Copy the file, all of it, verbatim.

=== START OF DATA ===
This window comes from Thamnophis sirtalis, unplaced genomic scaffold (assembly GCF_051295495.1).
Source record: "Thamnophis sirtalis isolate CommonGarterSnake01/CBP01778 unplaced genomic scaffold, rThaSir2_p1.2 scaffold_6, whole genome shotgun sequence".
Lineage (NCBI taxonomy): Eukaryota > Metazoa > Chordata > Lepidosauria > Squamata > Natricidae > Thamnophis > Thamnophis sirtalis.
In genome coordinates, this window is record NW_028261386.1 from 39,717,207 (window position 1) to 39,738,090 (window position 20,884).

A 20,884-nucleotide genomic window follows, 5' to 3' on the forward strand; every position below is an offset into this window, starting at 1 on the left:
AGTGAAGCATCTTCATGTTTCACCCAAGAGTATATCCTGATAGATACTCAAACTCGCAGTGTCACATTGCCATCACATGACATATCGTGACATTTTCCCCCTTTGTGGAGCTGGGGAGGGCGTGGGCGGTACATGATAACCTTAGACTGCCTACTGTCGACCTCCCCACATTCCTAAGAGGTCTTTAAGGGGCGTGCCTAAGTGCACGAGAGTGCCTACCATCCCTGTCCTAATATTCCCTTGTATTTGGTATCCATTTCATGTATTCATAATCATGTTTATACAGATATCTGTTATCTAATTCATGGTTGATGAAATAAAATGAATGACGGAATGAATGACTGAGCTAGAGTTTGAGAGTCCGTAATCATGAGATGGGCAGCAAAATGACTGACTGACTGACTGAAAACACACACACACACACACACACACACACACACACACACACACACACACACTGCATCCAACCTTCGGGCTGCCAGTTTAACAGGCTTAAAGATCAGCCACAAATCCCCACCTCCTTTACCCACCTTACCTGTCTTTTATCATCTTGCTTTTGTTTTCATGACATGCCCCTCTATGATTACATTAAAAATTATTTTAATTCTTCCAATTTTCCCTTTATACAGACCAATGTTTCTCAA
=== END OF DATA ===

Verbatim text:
This window comes from Thamnophis sirtalis, unplaced genomic scaffold (assembly GCF_051295495.1).
Source record: "Thamnophis sirtalis isolate CommonGarterSnake01/CBP01778 unplaced genomic scaffold, rThaSir2_p1.2 scaffold_6, whole genome shotgun sequence".
Lineage (NCBI taxonomy): Eukaryota > Metazoa > Chordata > Lepidosauria > Squamata > Natricidae > Thamnophis > Thamnophis sirtalis.
In genome coordinates, this window is record NW_028261386.1 from 39,717,207 (window position 1) to 39,738,090 (window position 20,884).

A 20,884-nucleotide genomic window follows, 5' to 3' on the forward strand; every position below is an offset into this window, starting at 1 on the left:
AGTGAAGCATCTTCATGTTTCACCCAAGAGTATATCCTGATAGATACTCAAACTCGCAGTGTCACATTGCCATCACATGACATATCGTGACATTTTCCCCCTTTGTGGAGCTGGGGAGGGCGTGGGCGGTACATGATAACCTTAGACTGCCTACTGTCGACCTCCCCACATTCCTAAGAGGTCTTTAAGGGGCGTGCCTAAGTGCACGAGAGTGCCTACCATCCCTGTCCTAATATTCCCTTGTATTTGGTATCCATTTCATGTATTCATAATCATGTTTATACAGATATCTGTTATCTAATTCATGGTTGATGAAATAAAATGAATGACGGAATGAATGACTGAGCTAGAGTTTGAGAGTCCGTAATCATGAGATGGGCAGCAAAATGACTGACTGACTGACTGAAAACACACACACACACACACACACACACACACACACACACACACACACACACTGCATCCAACCTTCGGGCTGCCAGTTTAACAGGCTTAAAGATCAGCCACAAATCCCCACCTCCTTTACCCACCTTACCTGTCTTTTATCATCTTGCTTTTGTTTTCATGACATGCCCCTCTATGATTACATTAAAAATTATTTTAATTCTTCCAATTTTCCCTTTATACAGACCAATGTTTCTCAA